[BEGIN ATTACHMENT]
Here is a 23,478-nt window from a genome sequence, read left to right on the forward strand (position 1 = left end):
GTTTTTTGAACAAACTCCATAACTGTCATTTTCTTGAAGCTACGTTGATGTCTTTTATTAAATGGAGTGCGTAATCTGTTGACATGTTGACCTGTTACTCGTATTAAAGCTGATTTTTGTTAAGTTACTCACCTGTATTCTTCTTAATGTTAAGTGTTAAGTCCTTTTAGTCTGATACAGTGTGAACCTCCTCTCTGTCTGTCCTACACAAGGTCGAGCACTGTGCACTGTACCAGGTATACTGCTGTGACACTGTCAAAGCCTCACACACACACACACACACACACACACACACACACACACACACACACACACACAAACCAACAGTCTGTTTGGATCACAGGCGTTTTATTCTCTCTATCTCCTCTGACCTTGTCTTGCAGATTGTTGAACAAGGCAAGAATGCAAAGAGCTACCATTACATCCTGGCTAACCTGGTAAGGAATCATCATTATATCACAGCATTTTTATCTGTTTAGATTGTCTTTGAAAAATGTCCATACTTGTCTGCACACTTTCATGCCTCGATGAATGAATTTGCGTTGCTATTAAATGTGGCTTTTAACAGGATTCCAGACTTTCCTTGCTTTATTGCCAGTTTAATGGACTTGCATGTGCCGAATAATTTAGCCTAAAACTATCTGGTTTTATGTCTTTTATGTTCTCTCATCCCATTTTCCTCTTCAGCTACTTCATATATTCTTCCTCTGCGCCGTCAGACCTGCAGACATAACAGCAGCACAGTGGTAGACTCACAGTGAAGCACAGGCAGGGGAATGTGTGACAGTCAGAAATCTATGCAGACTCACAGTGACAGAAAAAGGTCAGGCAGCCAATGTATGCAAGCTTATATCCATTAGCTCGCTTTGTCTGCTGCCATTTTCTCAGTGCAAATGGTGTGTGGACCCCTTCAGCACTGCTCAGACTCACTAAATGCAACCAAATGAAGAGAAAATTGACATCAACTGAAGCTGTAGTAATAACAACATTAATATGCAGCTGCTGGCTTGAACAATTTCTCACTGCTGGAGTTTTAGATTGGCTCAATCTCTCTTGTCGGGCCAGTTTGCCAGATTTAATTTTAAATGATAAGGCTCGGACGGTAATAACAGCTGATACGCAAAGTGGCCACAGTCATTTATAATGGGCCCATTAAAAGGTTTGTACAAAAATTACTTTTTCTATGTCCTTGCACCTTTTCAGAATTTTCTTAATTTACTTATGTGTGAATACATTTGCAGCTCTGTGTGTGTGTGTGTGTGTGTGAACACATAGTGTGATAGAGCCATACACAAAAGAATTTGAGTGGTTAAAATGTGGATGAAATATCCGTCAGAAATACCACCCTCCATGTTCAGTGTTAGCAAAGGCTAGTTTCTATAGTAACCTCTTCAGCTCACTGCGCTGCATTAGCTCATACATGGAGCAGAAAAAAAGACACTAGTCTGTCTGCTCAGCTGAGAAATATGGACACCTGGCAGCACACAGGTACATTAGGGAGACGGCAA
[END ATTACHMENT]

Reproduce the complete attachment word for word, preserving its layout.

Here is a 23,478-nt window from a genome sequence, read left to right on the forward strand (position 1 = left end):
GTTTTTTGAACAAACTCCATAACTGTCATTTTCTTGAAGCTACGTTGATGTCTTTTATTAAATGGAGTGCGTAATCTGTTGACATGTTGACCTGTTACTCGTATTAAAGCTGATTTTTGTTAAGTTACTCACCTGTATTCTTCTTAATGTTAAGTGTTAAGTCCTTTTAGTCTGATACAGTGTGAACCTCCTCTCTGTCTGTCCTACACAAGGTCGAGCACTGTGCACTGTACCAGGTATACTGCTGTGACACTGTCAAAGCCTCACACACACACACACACACACACACACACACACACACACACACACACACACACAAACCAACAGTCTGTTTGGATCACAGGCGTTTTATTCTCTCTATCTCCTCTGACCTTGTCTTGCAGATTGTTGAACAAGGCAAGAATGCAAAGAGCTACCATTACATCCTGGCTAACCTGGTAAGGAATCATCATTATATCACAGCATTTTTATCTGTTTAGATTGTCTTTGAAAAATGTCCATACTTGTCTGCACACTTTCATGCCTCGATGAATGAATTTGCGTTGCTATTAAATGTGGCTTTTAACAGGATTCCAGACTTTCCTTGCTTTATTGCCAGTTTAATGGACTTGCATGTGCCGAATAATTTAGCCTAAAACTATCTGGTTTTATGTCTTTTATGTTCTCTCATCCCATTTTCCTCTTCAGCTACTTCATATATTCTTCCTCTGCGCCGTCAGACCTGCAGACATAACAGCAGCACAGTGGTAGACTCACAGTGAAGCACAGGCAGGGGAATGTGTGACAGTCAGAAATCTATGCAGACTCACAGTGACAGAAAAAGGTCAGGCAGCCAATGTATGCAAGCTTATATCCATTAGCTCGCTTTGTCTGCTGCCATTTTCTCAGTGCAAATGGTGTGTGGACCCCTTCAGCACTGCTCAGACTCACTAAATGCAACCAAATGAAGAGAAAATTGACATCAACTGAAGCTGTAGTAATAACAACATTAATATGCAGCTGCTGGCTTGAACAATTTCTCACTGCTGGAGTTTTAGATTGGCTCAATCTCTCTTGTCGGGCCAGTTTGCCAGATTTAATTTTAAATGATAAGGCTCGGACGGTAATAACAGCTGATACGCAAAGTGGCCACAGTCATTTATAATGGGCCCATTAAAAGGTTTGTACAAAAATTACTTTTTCTATGTCCTTGCACCTTTTCAGAATTTTCTTAATTTACTTATGTGTGAATACATTTGCAGCTCTGTGTGTGTGTGTGTGTGTGTGAACACATAGTGTGATAGAGCCATACACAAAAGAATTTGAGTGGTTAAAATGTGGATGAAATATCCGTCAGAAATACCACCCTCCATGTTCAGTGTTAGCAAAGGCTAGTTTCTATAGTAACCTCTTCAGCTCACTGCGCTGCATTAGCTCATACATGGAGCAGAAAAAAAGACACTAGTCTGTCTGCTCAGCTGAGAAATATGGACACCTGGCAGCACACAGGTACATTAGGGAGACGGCAA